Working with Boards and Committees...How Do I?

December 13, 2017

You're passionate, dedicated and excited to make your mark on your organization; however, you cannot do this alone and the Board of Directors are a key partner in moving the organization to its next level. 

Whether you are the organization leader or an executive staffer who works with the Board or Board Committee, the Board’s collaboration with the staff is key to the organization’s success.

 In 2011, a study of 3,000 nonprofit executive directors conducted by the Meyer Foundation and CompassPoint found nearly a third of them were very unsatisfied or only a little satisfied with their Board.  And of the other respondents, 48% were only somewhat satisfied.

Within your career, your ability to effectively engage and manage the Board of Directors will be one of the most important aspects of your job, if not, THE most important aspect of your job.  They are the boss, but you need them to be effective to achieve success.

Setting the right tone and developing a balance allowing you to work and productively collaborate with the board is the only pathway to success, for both you and the organization.

 How do you work with them effectively?

First and foremost, get to KNOW your Board.

 (For those of a certain age, consider Jon Lovitz’s SNL character who used the tag line “Get to Know Me!”)


Tip one:  Take the time to read their policies and past Board minutes.

The existing Board policies and past Board minutes can provide you with information about what they expect from one another (Roles & Responsibilities Document), how they operate (ByLaws), their committees, and how they interact (who speaks the most at the meetings, who attends the meetings, who leads, etc.)

Tip two:  Conduct your own “listening tour” with the Board members.

It is likely you met some of them during your interview or your work with a committee of the Board, but go beyond the meetings.  Consider having coffee with each Board member to hear their perspective on where the organization is and where they think individually it should go.

If you are not the organization CEO and/or President, make sure you inform your leader of your intention to meet with members of the Board and be ready to explain how your “listening tour” is the tool you are using to learn more about them individually.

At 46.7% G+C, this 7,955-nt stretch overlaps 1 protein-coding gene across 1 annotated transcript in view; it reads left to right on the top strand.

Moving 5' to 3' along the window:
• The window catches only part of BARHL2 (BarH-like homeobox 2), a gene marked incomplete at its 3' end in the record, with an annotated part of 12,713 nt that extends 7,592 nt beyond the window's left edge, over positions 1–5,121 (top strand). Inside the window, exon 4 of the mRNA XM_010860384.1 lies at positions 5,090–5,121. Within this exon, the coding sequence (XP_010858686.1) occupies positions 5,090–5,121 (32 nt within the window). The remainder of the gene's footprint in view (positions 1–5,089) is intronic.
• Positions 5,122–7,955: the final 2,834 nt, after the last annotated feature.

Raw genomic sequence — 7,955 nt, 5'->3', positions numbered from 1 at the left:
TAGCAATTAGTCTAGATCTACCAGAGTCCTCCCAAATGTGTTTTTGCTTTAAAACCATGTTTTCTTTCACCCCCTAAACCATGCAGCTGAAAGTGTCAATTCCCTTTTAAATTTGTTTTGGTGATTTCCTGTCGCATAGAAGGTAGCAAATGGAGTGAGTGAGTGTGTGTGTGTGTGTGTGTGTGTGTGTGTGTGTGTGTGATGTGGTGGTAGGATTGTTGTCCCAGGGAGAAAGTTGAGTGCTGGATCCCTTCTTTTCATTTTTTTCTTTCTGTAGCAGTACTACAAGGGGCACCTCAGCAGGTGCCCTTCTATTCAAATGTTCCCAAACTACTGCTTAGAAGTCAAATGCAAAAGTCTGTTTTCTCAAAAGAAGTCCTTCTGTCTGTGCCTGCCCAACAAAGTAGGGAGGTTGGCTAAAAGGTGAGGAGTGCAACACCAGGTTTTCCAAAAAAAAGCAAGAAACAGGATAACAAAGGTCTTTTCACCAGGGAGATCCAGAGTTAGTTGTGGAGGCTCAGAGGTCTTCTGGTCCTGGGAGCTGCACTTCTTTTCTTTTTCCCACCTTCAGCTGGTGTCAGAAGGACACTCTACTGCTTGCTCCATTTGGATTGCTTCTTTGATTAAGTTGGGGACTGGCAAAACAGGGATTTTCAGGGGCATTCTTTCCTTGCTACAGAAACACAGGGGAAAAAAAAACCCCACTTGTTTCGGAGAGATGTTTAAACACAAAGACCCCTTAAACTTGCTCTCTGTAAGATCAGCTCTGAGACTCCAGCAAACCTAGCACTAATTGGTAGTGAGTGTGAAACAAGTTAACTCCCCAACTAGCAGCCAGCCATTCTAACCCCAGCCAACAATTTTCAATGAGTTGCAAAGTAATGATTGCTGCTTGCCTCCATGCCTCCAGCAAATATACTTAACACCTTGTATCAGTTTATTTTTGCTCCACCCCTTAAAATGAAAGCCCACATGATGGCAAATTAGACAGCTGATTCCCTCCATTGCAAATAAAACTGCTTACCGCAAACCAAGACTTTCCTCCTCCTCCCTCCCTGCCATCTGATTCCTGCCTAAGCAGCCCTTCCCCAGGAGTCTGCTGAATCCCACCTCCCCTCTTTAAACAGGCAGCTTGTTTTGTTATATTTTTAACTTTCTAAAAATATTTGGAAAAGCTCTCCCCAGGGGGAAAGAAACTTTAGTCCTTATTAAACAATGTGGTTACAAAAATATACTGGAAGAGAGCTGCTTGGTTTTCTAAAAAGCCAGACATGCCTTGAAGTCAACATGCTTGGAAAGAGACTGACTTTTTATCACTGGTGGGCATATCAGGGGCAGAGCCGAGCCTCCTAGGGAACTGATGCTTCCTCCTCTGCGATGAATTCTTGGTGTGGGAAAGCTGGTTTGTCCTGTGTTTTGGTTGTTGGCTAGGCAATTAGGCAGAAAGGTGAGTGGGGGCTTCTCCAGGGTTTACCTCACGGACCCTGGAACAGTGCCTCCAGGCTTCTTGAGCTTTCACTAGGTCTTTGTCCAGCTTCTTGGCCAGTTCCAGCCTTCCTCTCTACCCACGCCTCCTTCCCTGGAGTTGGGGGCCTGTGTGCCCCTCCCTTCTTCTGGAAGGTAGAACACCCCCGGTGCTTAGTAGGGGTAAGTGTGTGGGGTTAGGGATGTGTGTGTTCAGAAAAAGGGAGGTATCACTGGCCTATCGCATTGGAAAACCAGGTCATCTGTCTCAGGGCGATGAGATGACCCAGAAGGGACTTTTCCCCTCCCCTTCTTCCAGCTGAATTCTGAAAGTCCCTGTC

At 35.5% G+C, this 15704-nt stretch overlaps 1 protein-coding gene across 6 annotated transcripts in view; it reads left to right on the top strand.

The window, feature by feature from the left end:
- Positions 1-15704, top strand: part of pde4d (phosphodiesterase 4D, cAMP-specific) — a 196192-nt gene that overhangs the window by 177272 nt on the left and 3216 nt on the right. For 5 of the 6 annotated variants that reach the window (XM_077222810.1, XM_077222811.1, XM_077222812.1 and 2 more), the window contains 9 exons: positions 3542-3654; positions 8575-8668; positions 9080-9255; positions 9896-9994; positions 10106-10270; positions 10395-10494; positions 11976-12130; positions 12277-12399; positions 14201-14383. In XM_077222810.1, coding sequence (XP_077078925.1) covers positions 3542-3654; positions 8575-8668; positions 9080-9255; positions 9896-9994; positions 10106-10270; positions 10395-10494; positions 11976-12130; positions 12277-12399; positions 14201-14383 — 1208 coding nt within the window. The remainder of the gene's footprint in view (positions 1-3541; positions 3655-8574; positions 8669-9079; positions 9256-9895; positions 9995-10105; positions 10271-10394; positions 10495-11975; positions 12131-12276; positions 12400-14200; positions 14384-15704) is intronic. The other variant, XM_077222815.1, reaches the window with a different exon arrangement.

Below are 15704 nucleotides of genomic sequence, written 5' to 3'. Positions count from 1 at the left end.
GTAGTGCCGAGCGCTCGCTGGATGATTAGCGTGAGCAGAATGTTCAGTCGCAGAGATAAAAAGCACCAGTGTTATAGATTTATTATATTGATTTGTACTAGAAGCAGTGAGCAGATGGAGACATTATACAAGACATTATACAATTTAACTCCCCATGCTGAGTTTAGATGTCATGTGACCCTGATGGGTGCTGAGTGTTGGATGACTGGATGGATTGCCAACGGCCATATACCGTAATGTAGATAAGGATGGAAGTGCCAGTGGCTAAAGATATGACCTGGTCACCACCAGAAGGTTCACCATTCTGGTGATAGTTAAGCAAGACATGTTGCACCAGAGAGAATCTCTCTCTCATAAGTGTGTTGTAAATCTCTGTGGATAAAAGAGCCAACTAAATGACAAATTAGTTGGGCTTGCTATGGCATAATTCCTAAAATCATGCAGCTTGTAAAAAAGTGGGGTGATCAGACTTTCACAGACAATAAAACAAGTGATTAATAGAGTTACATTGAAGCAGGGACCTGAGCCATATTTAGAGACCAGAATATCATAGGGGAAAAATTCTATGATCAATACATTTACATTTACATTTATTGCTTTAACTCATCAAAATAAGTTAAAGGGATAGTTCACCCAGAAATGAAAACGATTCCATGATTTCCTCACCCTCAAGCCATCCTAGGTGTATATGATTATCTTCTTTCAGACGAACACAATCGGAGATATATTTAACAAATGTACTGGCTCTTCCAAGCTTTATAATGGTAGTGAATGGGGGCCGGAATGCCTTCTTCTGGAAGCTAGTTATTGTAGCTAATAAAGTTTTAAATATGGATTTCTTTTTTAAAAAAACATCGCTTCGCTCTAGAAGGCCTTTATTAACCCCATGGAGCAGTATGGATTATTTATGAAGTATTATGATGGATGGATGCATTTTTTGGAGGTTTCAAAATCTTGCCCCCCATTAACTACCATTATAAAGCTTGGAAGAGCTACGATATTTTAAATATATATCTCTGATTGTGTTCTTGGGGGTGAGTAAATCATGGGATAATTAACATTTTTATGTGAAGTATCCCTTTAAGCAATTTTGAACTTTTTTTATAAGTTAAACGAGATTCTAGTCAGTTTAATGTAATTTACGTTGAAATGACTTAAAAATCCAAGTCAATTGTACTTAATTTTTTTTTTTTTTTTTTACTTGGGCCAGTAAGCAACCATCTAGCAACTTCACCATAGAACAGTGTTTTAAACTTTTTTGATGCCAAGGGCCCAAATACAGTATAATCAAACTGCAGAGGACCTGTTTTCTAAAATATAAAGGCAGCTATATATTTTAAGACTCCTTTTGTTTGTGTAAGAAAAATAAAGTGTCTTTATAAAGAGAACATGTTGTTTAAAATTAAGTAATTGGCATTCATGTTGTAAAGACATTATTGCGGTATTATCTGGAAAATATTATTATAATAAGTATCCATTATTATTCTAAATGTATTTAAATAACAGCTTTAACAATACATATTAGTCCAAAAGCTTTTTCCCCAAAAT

“But Allison, what if my CEO and/or President says they prefer I do not meet with them?”

If your CEO and/or President prefers you NOT meet with the Board, try to learn why.  How you can work through this depends on why they have concerns about the idea so you need to listen.

Based on their specific concern, you may have your own idea of how to learn more about the Board, but here are some options too:

  1. Ask your CEO and/or President if they would like to participate in the meetings with you-time might be an issue here, but it might also resolve any concern with your CEO and/or President that you are attempting to undermine them in any way.
    • A good leader should welcome the opportunity for their staff to expand their knowledge and network, but sometimes, they have other reasons for not thinking this is a good idea they can share.
  1. Look up the Board members on LinkedIn and/or other social media network and connect with them (at least try using a personal message about who you are and your desire to know them better). This connection can lead to a conversation or, at the very least, you will have better knowledge about what they post, groups they belong to, etc.

Like what I’ve shared so far? 

If so, learn more at my next Foundation Center Midwest Training.

My class will provide you with the 10 tips to help guide your Board to a planning process, developing the skills of your members, developing committees, and how to facilitate your Board and committee meetings.

Ten Tips for Working with Your Board and Committees on Tuesday, December 19, 2017 from 9:00am-10:30am at the Foundation Center in Cleveland.

Click here to learn more.